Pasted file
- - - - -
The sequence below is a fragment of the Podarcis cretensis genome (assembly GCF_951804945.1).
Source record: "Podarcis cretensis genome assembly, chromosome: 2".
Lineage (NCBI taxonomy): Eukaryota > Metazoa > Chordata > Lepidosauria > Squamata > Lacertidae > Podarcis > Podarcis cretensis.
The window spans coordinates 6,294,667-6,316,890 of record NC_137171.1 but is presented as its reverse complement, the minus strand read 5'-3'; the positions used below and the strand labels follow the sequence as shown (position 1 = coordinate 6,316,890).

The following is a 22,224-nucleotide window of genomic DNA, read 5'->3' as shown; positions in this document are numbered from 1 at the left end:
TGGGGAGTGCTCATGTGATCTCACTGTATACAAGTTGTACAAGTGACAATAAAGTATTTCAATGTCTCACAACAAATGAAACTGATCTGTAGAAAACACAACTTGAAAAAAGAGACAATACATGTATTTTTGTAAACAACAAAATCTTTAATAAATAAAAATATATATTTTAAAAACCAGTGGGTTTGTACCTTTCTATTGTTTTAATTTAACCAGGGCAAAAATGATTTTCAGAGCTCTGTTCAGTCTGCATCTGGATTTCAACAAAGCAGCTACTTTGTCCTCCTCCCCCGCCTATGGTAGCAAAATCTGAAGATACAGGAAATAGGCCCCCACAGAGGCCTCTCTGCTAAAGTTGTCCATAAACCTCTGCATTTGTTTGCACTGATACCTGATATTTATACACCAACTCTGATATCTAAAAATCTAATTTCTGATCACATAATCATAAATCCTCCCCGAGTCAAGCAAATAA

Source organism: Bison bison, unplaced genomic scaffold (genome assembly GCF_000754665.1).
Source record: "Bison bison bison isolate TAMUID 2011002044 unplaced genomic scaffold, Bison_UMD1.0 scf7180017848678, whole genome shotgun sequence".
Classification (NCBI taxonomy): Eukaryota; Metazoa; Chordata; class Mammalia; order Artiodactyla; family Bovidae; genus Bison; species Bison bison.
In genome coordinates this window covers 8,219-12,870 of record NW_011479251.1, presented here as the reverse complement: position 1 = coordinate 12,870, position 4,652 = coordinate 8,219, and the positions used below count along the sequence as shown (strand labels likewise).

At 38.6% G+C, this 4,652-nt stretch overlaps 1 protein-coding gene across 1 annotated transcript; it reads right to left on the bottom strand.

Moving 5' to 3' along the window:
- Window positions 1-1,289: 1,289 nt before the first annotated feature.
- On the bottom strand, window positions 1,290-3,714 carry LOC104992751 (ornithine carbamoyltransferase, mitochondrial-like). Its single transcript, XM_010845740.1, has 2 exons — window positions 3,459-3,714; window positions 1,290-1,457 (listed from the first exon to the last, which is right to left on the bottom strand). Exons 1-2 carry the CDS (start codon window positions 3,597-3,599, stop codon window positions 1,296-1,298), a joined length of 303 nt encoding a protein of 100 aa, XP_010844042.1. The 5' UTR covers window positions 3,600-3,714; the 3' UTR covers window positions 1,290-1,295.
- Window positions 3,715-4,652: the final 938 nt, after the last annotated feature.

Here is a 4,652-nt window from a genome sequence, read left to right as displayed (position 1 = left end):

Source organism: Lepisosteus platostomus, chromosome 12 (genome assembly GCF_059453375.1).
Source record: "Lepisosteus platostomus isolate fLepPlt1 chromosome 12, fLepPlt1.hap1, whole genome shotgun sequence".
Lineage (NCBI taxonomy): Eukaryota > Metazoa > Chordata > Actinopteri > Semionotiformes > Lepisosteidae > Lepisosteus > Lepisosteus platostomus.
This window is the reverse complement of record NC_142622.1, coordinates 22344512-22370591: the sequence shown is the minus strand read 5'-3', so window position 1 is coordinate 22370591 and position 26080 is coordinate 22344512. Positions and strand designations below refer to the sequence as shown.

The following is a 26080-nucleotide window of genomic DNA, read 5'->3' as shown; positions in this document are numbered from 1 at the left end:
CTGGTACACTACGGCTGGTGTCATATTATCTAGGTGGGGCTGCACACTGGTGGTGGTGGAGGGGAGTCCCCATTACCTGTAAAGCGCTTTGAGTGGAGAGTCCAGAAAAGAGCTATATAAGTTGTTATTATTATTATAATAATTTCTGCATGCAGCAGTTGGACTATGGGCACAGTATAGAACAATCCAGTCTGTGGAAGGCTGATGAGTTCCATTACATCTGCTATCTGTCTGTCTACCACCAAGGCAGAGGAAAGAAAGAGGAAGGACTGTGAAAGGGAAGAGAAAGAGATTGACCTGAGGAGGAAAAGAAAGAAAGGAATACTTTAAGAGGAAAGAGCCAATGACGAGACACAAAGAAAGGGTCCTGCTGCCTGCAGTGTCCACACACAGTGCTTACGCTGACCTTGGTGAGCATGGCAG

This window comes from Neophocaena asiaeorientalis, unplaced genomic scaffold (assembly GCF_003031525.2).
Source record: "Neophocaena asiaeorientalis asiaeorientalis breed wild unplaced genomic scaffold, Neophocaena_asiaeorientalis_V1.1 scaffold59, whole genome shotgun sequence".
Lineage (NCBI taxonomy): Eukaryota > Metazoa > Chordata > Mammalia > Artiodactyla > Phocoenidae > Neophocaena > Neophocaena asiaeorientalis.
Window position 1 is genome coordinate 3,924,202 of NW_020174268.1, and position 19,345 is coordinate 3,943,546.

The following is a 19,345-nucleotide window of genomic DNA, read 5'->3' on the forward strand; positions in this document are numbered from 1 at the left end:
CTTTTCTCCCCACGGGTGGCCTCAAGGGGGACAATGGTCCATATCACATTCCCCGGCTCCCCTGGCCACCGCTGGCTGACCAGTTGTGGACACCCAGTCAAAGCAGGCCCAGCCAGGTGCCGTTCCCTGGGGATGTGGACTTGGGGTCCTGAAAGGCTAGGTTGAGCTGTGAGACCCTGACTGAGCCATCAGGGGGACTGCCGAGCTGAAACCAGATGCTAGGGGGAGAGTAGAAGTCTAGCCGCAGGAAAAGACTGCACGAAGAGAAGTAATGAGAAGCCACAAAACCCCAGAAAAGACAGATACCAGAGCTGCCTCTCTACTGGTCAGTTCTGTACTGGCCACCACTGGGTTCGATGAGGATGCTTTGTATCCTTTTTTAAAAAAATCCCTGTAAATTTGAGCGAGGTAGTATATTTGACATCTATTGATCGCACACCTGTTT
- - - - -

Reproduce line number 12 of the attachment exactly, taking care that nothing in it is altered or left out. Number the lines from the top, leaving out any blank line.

Moving 5' to 3' along the window: